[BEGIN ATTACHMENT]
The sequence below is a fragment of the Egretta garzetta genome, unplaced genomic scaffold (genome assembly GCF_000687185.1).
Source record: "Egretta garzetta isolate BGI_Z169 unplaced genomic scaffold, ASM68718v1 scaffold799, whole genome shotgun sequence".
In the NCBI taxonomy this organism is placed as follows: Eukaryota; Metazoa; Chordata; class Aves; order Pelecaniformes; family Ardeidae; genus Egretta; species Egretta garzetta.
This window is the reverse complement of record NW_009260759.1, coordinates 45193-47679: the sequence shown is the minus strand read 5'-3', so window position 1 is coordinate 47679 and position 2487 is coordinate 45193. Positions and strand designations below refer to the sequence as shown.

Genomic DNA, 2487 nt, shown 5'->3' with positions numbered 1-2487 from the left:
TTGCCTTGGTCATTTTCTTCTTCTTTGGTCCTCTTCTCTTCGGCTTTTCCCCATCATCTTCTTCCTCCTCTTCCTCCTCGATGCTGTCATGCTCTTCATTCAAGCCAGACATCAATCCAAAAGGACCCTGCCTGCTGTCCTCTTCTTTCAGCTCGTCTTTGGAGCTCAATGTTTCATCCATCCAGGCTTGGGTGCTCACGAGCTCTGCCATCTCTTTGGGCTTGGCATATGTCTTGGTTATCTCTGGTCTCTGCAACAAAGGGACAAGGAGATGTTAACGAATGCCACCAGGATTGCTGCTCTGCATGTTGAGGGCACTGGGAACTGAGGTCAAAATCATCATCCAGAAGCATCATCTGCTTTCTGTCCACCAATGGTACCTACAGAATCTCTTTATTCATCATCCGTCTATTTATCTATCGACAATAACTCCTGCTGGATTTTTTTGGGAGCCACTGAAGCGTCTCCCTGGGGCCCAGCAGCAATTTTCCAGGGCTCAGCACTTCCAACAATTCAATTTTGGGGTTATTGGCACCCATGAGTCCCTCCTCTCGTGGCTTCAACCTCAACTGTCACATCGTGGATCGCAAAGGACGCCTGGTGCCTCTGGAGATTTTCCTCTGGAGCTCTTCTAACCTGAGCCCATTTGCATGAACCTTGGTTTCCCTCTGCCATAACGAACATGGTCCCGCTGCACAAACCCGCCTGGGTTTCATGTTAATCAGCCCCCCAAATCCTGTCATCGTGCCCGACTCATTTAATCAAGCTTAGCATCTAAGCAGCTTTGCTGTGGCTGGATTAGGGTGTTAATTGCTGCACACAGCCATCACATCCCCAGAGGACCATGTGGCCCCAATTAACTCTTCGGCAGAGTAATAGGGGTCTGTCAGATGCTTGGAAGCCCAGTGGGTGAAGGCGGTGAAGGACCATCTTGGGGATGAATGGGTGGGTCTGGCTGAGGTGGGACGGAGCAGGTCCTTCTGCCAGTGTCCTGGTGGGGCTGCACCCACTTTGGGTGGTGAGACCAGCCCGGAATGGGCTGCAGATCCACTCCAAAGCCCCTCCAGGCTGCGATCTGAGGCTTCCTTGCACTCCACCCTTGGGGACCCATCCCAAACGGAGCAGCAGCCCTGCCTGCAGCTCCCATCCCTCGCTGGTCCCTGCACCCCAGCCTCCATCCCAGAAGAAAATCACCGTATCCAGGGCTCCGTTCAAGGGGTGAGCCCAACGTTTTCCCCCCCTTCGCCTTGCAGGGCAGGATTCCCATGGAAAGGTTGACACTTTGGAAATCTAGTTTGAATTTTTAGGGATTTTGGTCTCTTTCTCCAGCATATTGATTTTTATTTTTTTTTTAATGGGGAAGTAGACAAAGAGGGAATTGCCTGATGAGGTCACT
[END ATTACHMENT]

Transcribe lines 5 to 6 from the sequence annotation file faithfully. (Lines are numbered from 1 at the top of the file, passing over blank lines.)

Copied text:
Genomic DNA, 2487 nt, shown 5'->3' with positions numbered 1-2487 from the left:
TTGCCTTGGTCATTTTCTTCTTCTTTGGTCCTCTTCTCTTCGGCTTTTCCCCATCATCTTCTTCCTCCTCTTCCTCCTCGATGCTGTCATGCTCTTCATTCAAGCCAGACATCAATCCAAAAGGACCCTGCCTGCTGTCCTCTTCTTTCAGCTCGTCTTTGGAGCTCAATGTTTCATCCATCCAGGCTTGGGTGCTCACGAGCTCTGCCATCTCTTTGGGCTTGGCATATGTCTTGGTTATCTCTGGTCTCTGCAACAAAGGGACAAGGAGATGTTAACGAATGCCACCAGGATTGCTGCTCTGCATGTTGAGGGCACTGGGAACTGAGGTCAAAATCATCATCCAGAAGCATCATCTGCTTTCTGTCCACCAATGGTACCTACAGAATCTCTTTATTCATCATCCGTCTATTTATCTATCGACAATAACTCCTGCTGGATTTTTTTGGGAGCCACTGAAGCGTCTCCCTGGGGCCCAGCAGCAATTTTCCAGGGCTCAGCACTTCCAACAATTCAATTTTGGGGTTATTGGCACCCATGAGTCCCTCCTCTCGTGGCTTCAACCTCAACTGTCACATCGTGGATCGCAAAGGACGCCTGGTGCCTCTGGAGATTTTCCTCTGGAGCTCTTCTAACCTGAGCCCATTTGCATGAACCTTGGTTTCCCTCTGCCATAACGAACATGGTCCCGCTGCACAAACCCGCCTGGGTTTCATGTTAATCAGCCCCCCAAATCCTGTCATCGTGCCCGACTCATTTAATCAAGCTTAGCATCTAAGCAGCTTTGCTGTGGCTGGATTAGGGTGTTAATTGCTGCACACAGCCATCACATCCCCAGAGGACCATGTGGCCCCAATTAACTCTTCGGCAGAGTAATAGGGGTCTGTCAGATGCTTGGAAGCCCAGTGGGTGAAGGCGGTGAAGGACCATCTTGGGGATGAATGGGTGGGTCTGGCTGAGGTGGGACGGAGCAGGTCCTTCTGCCAGTGTCCTGGTGGGGCTGCACCCACTTTGGGTGGTGAGACCAGCCCGGAATGGGCTGCAGATCCACTCCAAAGCCCCTCCAGGCTGCGATCTGAGGCTTCCTTGCACTCCACCCTTGGGGACCCATCCCAAACGGAGCAGCAGCCCTGCCTGCAGCTCCCATCCCTCGCTGGTCCCTGCACCCCAGCCTCCATCCCAGAAGAAAATCACCGTATCCAGGGCTCCGTTCAAGGGGTGAGCCCAACGTTTTCCCCCCCTTCGCCTTGCAGGGCAGGATTCCCATGGAAAGGTTGACACTTTGGAAATCTAGTTTGAATTTTTAGGGATTTTGGTCTCTTTCTCCAGCATATTGATTTTTATTTTTTTTTTAATGGGGAAGTAGACAAAGAGGGAATTGCCTGATGAGGTCACT